Renal cortical necrosis Acute glomerular nephritis Malignant hypertension Pre-eclampsia HELLP

Polyarteritic nodosa Wegener's granulomatosis Systemic lupus erythematosus Homograft rejection Mitomycin C Cyclosporin Carcinomatosis

Primary pulmonary hypertension Cavernous haemangioma(Kasabach-Merritt)


Endothelial cell swelling, microthrombi in renal vessels Platelet plugs, micro-aneurysms, small vessel thrombi Necrotizing arteritis

Fibrinoid necrosis Vasculitis

Microthrombi in transplanted organ Uncertain

Renal vessel anomalies Abnormal tumour vessels, intravascular coagulation, disseminated or localized Abnormal vasculature Local vascular changes, thrombosis

Table 10.6 Causes of microangiopathic haemolytic anaemia.

HELLP, haemolysis with elevated liver function tests and low platelets.

of unusually large vWF (ULvWF) multimers, which, in turn, can induce platelet aggregation and the formation of platelet VWF plugs in small blood vessels. The acquired form, which is also associated with low levels of ADAMTS 13, is the result of the formation of autoantibodies to the metalloproteinase. Although the association of ADAMTS 13 deficiency with TTP has clarified much of the pathogenesis, it should be remembered that not all cases show this association and other pathways will certainly be described.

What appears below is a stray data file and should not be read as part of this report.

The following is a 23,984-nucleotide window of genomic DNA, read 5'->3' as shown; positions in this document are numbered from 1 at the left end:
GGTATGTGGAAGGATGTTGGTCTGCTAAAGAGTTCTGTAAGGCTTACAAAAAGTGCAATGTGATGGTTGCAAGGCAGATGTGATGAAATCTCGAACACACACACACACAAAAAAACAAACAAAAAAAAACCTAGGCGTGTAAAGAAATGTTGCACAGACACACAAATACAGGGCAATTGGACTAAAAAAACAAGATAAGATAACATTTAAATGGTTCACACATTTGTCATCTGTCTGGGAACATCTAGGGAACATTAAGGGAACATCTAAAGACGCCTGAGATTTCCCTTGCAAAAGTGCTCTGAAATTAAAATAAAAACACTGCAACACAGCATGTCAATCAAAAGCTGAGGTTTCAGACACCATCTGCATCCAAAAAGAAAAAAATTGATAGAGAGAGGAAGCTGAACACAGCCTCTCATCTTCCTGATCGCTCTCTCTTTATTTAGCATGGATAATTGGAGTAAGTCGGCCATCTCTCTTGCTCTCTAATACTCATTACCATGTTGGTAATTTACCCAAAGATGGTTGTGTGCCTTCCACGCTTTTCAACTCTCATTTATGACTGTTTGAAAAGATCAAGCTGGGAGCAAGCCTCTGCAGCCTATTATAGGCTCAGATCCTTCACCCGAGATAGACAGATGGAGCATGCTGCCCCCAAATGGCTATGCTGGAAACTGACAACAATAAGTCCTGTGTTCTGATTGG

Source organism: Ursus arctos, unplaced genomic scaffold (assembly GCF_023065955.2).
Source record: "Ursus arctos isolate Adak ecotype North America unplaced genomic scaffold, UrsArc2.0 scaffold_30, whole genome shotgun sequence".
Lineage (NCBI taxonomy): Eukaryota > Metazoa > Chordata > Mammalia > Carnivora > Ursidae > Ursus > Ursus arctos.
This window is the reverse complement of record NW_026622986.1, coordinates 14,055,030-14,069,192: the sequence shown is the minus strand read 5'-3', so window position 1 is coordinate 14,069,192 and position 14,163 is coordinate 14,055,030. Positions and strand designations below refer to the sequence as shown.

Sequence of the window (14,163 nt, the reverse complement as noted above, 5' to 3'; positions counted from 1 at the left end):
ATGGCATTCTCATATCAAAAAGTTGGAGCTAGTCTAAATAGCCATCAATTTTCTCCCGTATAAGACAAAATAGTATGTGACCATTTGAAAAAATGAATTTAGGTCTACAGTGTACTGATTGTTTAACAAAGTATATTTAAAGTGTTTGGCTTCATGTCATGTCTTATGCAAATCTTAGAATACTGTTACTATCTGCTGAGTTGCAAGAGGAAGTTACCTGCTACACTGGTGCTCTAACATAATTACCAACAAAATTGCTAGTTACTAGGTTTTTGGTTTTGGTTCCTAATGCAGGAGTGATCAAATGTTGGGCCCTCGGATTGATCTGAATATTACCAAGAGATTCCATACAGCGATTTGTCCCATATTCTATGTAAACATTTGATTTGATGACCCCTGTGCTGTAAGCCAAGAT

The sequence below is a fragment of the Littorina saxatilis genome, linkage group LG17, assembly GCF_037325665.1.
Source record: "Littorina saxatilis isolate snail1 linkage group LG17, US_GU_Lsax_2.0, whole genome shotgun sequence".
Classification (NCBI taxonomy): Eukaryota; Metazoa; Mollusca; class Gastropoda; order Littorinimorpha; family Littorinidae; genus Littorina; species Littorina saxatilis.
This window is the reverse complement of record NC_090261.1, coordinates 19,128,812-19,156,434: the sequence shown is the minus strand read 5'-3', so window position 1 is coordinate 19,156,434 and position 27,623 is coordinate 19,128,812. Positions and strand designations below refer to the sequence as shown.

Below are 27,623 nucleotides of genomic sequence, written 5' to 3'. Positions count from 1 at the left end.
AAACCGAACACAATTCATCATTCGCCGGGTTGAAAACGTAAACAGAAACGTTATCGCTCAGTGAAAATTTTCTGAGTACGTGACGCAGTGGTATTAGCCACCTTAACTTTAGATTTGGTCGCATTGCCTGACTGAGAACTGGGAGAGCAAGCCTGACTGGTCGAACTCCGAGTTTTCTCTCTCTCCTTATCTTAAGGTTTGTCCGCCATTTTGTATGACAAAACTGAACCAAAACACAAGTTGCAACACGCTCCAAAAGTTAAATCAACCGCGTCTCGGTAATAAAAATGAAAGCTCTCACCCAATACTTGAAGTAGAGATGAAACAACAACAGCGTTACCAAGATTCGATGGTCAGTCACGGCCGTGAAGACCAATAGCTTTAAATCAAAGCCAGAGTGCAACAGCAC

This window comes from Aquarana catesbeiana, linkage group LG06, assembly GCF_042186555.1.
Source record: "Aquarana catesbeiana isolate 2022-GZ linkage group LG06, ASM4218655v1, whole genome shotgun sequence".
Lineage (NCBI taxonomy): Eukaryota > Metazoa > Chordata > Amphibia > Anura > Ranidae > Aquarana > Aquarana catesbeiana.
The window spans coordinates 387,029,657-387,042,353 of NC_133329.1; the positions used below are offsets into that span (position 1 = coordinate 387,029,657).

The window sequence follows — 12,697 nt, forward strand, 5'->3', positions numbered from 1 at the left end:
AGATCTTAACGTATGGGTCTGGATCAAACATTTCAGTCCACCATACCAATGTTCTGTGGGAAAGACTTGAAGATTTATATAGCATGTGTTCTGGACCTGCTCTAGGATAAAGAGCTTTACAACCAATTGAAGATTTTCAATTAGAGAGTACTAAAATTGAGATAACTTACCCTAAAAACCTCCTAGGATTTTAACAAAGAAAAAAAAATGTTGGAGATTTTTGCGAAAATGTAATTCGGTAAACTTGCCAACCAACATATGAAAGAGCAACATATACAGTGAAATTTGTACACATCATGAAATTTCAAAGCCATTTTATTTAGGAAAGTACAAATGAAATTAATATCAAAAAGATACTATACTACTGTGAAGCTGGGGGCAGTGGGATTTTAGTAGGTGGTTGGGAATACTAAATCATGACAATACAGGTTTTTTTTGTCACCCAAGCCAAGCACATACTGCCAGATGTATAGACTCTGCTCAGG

TTP is a rare condition. In the USA the incidence is about 3-4 cases per million. Acquired cases are much more common than congenital. Affected families may be found with autosomal recessive inheritance. The acquired disease has the age and sex distribution seen in most antibody-mediated autoimmune diseases. Women are more frequently affected than men; the disease may occur at any age but is more common between 20 and 50 years. The female preponderance is enhanced by the association of TTP with pregnancy. The most common course is of a single episode, which may be fatal but relapsing and chronic subacute forms exist, particularly, but not exclusively, in the familial or congenital cases.

Clinical features